Tag Archives: Thich Nhat Hanh

Thich Nhat Hanh on the present moment

You can read a nice piece by Thich Nhat Hanh on experiencing the present moment in everything we do here.

Today I’ve updated the events section to include all of Thich Nhat Hanh’s talks and retreats in England and Ireland in 2012.

Mindfulness: It ain’t what you do it’s the way that you do it

In this post, Meg Barker considers the possibilities for mindfulness in everyday life.

I’ve been interested in mindfulness for several years now and will be writing a book about it in the next year or so, building on the chapter that I wrote for the OU counselling module.

Mindfulness is the big idea in counselling and psychology at the moment. The ‘gold standard’ of counselling – cognitive-behavioural therapy – is turning to mindfulness as its ‘third wave’. If you go to a mental health services it is likely that they will offer some kind of mindfulness trainingSelf help books for depression and anxiety are increasingly mindfulness focused.

One conclusion that I have come to is that there is no such thing as an inherently mindful or non-mindful activity. People (including myself at times) often have the idea that only certain activities could be mindful: like meditating, walking in the countryside, perhaps painting or other such tranquil pursuits. There is definitely a notion that certain activities are anti-mindful, including things like watching TV, commuting or social-networking. As with the idea that you are doing meditation wrong if you don’t have a completely ’empty mind’ I think this is a misconception which isn’t helpful and which often leads people to beating themselves up that they aren’t doing mindfulness properly (which really defeats the purpose!) Just as you can sit in meditation without being mindful at all, I think you can also be mindful as you are texting or surfing the internet.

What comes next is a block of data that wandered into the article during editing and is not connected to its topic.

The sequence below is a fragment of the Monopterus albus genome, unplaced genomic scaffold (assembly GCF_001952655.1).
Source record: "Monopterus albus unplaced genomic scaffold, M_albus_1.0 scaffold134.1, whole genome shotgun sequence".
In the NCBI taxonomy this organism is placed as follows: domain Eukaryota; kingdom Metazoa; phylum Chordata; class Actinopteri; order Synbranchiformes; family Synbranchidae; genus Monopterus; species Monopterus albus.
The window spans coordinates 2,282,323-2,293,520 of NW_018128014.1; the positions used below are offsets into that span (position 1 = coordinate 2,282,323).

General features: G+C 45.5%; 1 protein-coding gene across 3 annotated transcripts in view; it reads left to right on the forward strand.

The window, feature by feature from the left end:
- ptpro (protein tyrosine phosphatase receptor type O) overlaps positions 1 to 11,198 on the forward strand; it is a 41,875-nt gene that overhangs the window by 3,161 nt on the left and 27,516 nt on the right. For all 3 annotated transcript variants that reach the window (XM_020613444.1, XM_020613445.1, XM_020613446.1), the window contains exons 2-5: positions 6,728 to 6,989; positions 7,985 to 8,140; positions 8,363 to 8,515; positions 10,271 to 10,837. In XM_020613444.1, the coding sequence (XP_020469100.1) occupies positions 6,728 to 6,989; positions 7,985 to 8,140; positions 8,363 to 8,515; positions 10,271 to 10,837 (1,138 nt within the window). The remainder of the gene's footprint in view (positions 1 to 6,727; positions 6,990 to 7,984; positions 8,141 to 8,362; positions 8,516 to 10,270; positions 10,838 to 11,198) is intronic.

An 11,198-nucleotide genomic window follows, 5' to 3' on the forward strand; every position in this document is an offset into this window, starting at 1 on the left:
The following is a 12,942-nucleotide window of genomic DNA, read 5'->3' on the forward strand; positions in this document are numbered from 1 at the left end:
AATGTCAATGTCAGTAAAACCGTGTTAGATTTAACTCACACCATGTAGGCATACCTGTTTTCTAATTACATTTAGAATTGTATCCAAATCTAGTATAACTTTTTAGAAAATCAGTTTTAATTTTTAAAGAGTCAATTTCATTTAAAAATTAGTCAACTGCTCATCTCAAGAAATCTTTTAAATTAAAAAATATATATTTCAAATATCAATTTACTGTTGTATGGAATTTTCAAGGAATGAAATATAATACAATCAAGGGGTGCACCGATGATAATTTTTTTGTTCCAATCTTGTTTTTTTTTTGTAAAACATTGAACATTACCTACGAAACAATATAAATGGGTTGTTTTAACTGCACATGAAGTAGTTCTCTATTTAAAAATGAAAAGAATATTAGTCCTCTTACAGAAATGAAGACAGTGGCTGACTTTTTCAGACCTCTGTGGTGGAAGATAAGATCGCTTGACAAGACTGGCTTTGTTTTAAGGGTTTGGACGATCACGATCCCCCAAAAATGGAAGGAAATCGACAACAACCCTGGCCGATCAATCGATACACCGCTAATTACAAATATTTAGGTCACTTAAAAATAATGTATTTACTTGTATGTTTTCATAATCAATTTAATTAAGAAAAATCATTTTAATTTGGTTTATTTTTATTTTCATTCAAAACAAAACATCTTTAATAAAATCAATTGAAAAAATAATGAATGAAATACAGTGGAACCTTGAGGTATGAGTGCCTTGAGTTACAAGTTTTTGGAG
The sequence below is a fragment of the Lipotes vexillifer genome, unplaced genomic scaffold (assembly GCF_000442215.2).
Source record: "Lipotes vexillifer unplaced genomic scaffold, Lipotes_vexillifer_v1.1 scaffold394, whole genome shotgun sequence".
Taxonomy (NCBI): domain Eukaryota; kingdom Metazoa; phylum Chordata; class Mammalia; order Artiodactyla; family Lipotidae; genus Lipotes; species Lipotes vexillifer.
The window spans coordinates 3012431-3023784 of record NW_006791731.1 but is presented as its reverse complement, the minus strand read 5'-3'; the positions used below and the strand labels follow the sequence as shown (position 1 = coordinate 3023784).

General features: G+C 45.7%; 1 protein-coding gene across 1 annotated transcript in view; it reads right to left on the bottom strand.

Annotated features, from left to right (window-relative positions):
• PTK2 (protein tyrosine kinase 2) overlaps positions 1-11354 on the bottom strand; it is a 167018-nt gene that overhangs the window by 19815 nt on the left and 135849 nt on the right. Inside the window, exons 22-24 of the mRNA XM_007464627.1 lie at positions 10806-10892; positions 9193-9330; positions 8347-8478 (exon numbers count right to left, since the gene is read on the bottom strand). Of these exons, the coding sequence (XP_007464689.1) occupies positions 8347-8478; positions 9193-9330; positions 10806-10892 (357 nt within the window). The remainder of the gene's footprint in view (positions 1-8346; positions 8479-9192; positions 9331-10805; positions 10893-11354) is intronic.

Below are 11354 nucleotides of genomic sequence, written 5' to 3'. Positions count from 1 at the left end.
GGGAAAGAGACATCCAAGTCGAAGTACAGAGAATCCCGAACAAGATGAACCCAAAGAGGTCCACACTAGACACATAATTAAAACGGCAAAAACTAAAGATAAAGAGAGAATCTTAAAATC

Here I want to say what I think mindfulness is and why it is all about the way you approach activities, not the activity itself.

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